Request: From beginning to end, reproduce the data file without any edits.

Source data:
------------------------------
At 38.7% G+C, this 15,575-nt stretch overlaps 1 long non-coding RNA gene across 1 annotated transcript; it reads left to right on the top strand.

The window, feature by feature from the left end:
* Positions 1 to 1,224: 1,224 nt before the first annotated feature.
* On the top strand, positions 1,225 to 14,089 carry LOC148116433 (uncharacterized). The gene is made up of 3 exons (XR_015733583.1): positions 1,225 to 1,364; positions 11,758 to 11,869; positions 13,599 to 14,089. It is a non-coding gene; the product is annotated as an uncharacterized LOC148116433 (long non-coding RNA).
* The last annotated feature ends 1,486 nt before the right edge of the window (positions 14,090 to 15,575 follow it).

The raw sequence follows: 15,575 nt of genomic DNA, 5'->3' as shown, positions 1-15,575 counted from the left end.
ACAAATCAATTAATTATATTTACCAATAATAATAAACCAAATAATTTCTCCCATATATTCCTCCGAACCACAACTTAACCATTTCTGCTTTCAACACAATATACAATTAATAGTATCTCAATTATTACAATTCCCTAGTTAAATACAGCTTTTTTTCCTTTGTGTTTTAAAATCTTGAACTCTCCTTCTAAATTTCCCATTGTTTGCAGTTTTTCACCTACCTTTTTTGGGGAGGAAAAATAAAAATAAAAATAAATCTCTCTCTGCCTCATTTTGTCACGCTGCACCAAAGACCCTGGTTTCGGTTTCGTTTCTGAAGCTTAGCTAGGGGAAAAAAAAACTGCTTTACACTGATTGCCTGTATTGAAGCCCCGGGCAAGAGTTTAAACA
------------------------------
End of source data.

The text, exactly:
At 38.7% G+C, this 15,575-nt stretch overlaps 1 long non-coding RNA gene across 1 annotated transcript; it reads left to right on the top strand.

The window, feature by feature from the left end:
* Positions 1 to 1,224: 1,224 nt before the first annotated feature.
* On the top strand, positions 1,225 to 14,089 carry LOC148116433 (uncharacterized). The gene is made up of 3 exons (XR_015733583.1): positions 1,225 to 1,364; positions 11,758 to 11,869; positions 13,599 to 14,089. It is a non-coding gene; the product is annotated as an uncharacterized LOC148116433 (long non-coding RNA).
* The last annotated feature ends 1,486 nt before the right edge of the window (positions 14,090 to 15,575 follow it).

The raw sequence follows: 15,575 nt of genomic DNA, 5'->3' as shown, positions 1-15,575 counted from the left end.
ACAAATCAATTAATTATATTTACCAATAATAATAAACCAAATAATTTCTCCCATATATTCCTCCGAACCACAACTTAACCATTTCTGCTTTCAACACAATATACAATTAATAGTATCTCAATTATTACAATTCCCTAGTTAAATACAGCTTTTTTTCCTTTGTGTTTTAAAATCTTGAACTCTCCTTCTAAATTTCCCATTGTTTGCAGTTTTTCACCTACCTTTTTTGGGGAGGAAAAATAAAAATAAAAATAAATCTCTCTCTGCCTCATTTTGTCACGCTGCACCAAAGACCCTGGTTTCGGTTTCGTTTCTGAAGCTTAGCTAGGGGAAAAAAAAACTGCTTTACACTGATTGCCTGTATTGAAGCCCCGGGCAAGAGTTTAAACA